The team used a commercial computational fluid dynamics (CFD) software package, CONVERGE, to develop the model used in this study. Model predictions were validated against experimental results generated using the production engine hardware. Convergent Science, the maker of CONVERGE, previously worked with VERIFI staff to optimize CONVERGE’s source code to perform large numbers of smaller, engineering-type simulations simultaneously. To do that, the VERIFI team used an Argonne-developed parallel-scripting language called Swift to automatically manage the workflows involved, opening up an entirely new computing capability for industrial partners seeking new advanced engine designs.
The team simulated about 2,000 high-fidelity engine design combinations on Mira in a matter of days, covering four different operating conditions, six bowl geometries, multiple fuel injector-related configurations, and various start of injection scenarios (see Figure 1).
Industry partnerships are a vital part of the Argonne Leadership Computing Facility’s (ALCF’s) user community, the US Department of Energy Office of Science User Facility where this work was performed. This work was done using an ALCF director’s discretionary award on Mira, and involved researchers from Aramco Research Center–Detroit, mechanical engineers from Argonne’s Energy Systems division, and engineering staff from Convergent Science. ALCF staff further optimized the CONVERGE code on Mira resulting in a 100x speedup in input/output (I/O), an 8x improvement in load balance, and a 3.4x improvement in time-to-solution, among other improvements, and assisted with visualizations.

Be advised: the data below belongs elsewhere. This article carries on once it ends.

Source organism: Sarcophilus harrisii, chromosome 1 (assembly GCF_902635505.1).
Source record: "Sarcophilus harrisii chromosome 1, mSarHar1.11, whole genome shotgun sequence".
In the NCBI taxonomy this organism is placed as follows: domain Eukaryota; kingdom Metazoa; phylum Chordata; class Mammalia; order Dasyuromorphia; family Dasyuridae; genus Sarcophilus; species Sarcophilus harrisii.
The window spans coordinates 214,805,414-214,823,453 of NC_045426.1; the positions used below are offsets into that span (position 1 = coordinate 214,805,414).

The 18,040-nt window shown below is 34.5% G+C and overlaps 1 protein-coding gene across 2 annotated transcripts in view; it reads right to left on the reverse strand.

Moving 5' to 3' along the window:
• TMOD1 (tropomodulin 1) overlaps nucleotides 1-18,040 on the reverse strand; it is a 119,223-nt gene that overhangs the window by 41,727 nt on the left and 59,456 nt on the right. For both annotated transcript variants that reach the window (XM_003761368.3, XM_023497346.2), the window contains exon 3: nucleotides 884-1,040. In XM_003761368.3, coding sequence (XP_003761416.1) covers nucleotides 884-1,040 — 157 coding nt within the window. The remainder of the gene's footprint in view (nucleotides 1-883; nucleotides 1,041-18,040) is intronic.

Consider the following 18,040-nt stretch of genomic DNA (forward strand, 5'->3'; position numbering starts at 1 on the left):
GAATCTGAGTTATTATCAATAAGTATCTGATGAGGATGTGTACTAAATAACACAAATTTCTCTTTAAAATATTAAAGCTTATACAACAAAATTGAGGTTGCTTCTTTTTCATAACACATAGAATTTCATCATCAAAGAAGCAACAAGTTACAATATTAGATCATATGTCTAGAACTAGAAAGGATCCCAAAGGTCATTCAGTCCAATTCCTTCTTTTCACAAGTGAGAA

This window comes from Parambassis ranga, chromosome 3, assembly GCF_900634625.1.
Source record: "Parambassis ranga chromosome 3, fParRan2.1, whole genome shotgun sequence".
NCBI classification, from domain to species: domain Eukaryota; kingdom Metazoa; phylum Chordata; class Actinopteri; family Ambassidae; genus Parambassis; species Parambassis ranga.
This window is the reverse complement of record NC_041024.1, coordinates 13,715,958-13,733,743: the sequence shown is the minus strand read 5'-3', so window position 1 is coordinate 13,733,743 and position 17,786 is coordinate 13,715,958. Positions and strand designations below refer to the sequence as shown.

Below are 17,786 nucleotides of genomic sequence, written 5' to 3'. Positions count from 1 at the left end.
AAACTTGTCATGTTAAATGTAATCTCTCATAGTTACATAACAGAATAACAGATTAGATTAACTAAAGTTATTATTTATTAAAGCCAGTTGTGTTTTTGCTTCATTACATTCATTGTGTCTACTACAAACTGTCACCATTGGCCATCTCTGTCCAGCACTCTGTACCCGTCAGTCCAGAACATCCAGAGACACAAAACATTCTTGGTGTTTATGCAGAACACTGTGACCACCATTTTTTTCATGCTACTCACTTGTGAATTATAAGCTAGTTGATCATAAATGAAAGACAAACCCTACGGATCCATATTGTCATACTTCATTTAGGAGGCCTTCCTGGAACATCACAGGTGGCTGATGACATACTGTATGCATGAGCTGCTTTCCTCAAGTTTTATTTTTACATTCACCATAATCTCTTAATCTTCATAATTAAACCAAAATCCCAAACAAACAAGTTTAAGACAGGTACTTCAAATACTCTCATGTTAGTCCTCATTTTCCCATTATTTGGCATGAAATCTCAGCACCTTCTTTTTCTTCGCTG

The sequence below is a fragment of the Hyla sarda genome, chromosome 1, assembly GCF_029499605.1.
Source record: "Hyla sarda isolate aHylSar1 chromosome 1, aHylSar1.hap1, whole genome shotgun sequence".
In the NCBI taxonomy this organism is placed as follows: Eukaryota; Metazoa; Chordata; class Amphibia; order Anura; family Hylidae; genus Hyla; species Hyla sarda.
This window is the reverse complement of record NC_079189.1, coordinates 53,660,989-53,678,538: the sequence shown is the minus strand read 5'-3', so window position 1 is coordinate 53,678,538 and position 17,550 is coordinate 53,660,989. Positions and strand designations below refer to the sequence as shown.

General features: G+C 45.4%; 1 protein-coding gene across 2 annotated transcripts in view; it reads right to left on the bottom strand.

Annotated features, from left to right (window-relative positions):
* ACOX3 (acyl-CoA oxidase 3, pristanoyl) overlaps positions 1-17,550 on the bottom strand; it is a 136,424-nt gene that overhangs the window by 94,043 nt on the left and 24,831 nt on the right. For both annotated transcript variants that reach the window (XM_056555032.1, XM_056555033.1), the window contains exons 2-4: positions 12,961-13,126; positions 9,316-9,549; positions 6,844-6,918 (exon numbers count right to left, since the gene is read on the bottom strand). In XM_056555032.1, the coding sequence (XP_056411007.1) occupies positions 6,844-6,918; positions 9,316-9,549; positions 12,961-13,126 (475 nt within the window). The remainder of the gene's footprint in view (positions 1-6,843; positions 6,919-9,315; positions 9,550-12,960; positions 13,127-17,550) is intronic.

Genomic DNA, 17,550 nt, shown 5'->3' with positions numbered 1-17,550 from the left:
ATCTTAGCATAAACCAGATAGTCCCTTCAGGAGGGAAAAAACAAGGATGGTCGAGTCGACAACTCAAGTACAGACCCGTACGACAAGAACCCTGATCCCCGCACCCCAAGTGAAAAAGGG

Industry users of Argonne’s supercomputing resources have always been a relatively small group compared to researchers from universities and other national laboratories. That is expected to change with the introduction of Argonne’s Aurora 21 exascale machine, which will be installed at the ALCF in the 2021 timeframe and is expected to be the first exascale system in the nation. The ALCF will provide the broadest range of capabilities to the research community yet, including new services and workflows, and adding data science and machine learning projects to its portfolio of simulation projects.
Research teams using leadership-class computers can expect to drastically accelerate solutions to large-scale problems facing the nation in the realms of energy, security, and health. Some problems are borne out of sheer need—because many natural resources used today for energy and transportation, while possibly plentiful now, are ultimately finite. Finding better, cleaner, and renewable energy sources is a core pursuit of many research teams that use the open science computers at Argonne National Laboratory.
Figure 1. Visualization snapshot of a high-fidelity simulation of a heavy-duty engine fueled with a straight-run gasoline performed on the Mira supercomputer by researchers from Argonne National Laboratory, Aramco Research Center–Detroit, and Convergent Science Inc. The simulation has more than 100 million cells and is the largest engine simulation ever performed. This research provided unique insights about fuel-air mixing that enabled further engine optimization. Image: Yuanjiang Pei, Aramco Services Company: Aramco Research Center–Detroit.
The submitted manuscript has been created by UChicago Argonne, LLC, Operator of Argonne National Laboratory (“Argonne”). Argonne, a US Department of Energy Office of Science laboratory, is operated under Contract No. DE-AC02-06CH11357. The US Government retains for itself, and others acting on its behalf, a paid-up nonexclusive, irrevocable worldwide license in said article to reproduce, prepare derivative works, distribute copies to the public, and perform publicly and display publicly, by or on behalf of the Government. The Department of Energy will provide public access to these results of federally sponsored research in accordance with the DOE Public Access Plan (http://energy.gov/downloads/doe-public-access-plan).
Use of the Argonne Leadership Computing Facility was supported by the US Department of Energy, Office of Science, under contract no. DE-AC02-06CH11357. Aramco Research Center–Detroit funded the project. Convergent Science Inc. provided the Converge CFD software licenses. The authors gratefully acknowledge Laura Wolf of Argonne National Laboratory for her assistance in the production of this article.